For my book club I read the book Foreign Devils on the Silk Road by Peter Hopkirk. It's about European explorers finding and raiding the artwork of abandonded and sand-buried cities along the silk road.
In a chapter on finding a hidden library of ancient scrolls at Tun-huang, the author notes (page 175) that they found "a thousand-year-old 'model' letter of apology in Chinese designed for inebriated guests to send to their hosts."
I think you'll find it's still useful today.
Here's the translation:
'Yesterday, having drunk too much, I was so intoxicated as to pass all bounds; but none of the rude and coarse language I used was uttered in a conscious state. The next morning, after hearing others speak on the subject, I realized what had happened, whereupon I was overwhelmed with confusion and ready to sink into the ground with shame...'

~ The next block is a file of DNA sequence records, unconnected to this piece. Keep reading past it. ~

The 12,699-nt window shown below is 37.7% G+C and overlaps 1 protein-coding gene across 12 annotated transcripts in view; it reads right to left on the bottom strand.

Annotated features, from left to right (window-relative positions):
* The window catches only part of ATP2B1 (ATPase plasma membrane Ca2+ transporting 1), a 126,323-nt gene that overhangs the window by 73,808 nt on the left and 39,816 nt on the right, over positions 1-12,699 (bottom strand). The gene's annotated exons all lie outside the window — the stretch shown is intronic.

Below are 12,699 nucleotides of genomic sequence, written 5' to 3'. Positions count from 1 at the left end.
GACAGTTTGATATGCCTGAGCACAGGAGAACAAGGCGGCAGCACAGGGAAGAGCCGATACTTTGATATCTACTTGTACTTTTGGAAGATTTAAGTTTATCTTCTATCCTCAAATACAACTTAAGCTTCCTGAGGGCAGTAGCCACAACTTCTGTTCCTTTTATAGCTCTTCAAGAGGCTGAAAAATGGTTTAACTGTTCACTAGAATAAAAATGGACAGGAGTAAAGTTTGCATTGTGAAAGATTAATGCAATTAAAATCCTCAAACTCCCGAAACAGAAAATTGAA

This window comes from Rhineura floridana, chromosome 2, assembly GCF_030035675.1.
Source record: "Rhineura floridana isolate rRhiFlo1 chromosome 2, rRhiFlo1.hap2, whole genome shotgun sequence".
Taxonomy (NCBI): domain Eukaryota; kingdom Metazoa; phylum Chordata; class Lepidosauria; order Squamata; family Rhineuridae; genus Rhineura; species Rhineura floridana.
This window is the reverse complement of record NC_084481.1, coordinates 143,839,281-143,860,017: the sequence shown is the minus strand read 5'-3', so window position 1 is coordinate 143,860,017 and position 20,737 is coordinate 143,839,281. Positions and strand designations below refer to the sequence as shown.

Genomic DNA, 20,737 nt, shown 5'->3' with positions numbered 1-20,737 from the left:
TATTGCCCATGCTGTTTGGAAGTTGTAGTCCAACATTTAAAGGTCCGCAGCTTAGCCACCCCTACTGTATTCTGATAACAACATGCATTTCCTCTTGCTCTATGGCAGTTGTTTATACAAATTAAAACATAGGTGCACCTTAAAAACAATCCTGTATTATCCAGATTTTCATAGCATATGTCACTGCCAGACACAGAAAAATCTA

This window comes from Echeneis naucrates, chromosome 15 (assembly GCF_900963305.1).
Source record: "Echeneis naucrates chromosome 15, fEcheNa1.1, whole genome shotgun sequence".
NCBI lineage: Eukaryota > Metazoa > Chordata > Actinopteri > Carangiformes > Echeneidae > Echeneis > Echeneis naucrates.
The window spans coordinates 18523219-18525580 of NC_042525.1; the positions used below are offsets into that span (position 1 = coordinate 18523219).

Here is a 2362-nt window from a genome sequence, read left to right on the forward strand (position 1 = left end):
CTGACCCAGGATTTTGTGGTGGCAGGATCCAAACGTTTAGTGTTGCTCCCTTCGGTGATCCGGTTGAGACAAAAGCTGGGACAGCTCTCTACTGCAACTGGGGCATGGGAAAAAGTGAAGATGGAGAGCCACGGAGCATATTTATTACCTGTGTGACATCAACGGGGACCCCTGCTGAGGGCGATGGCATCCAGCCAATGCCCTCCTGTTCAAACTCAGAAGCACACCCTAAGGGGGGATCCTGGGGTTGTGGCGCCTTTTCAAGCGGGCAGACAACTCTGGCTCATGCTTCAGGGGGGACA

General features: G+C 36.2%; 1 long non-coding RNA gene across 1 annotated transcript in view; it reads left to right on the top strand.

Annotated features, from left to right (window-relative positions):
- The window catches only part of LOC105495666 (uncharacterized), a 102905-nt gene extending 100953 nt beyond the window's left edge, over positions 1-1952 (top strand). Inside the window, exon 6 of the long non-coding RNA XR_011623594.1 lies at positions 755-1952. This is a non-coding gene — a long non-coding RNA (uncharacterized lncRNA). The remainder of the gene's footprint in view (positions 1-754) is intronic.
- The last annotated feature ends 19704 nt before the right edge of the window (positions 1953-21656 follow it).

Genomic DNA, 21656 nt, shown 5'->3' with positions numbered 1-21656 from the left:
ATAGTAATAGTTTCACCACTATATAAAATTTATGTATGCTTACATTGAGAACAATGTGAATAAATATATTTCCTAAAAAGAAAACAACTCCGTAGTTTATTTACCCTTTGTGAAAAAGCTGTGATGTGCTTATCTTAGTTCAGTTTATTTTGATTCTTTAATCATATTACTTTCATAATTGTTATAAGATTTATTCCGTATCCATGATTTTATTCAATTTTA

The letter adds that the writer will soon come to apologize in person for his transgression. A suitable reply for the outraged hosted is suggested, which Giles translates thus:
'Yesterday, Sir, while in your cups, you so far overstepped the observances of polite society as to forfeit the name of gentleman, and made me wish to have nothing more to do with you. But since you now express your shame and regret for what has occured, I would suggest that we meet again for a friendly talk...'
Sounds like something I've heard from a bartender or two in this millennium.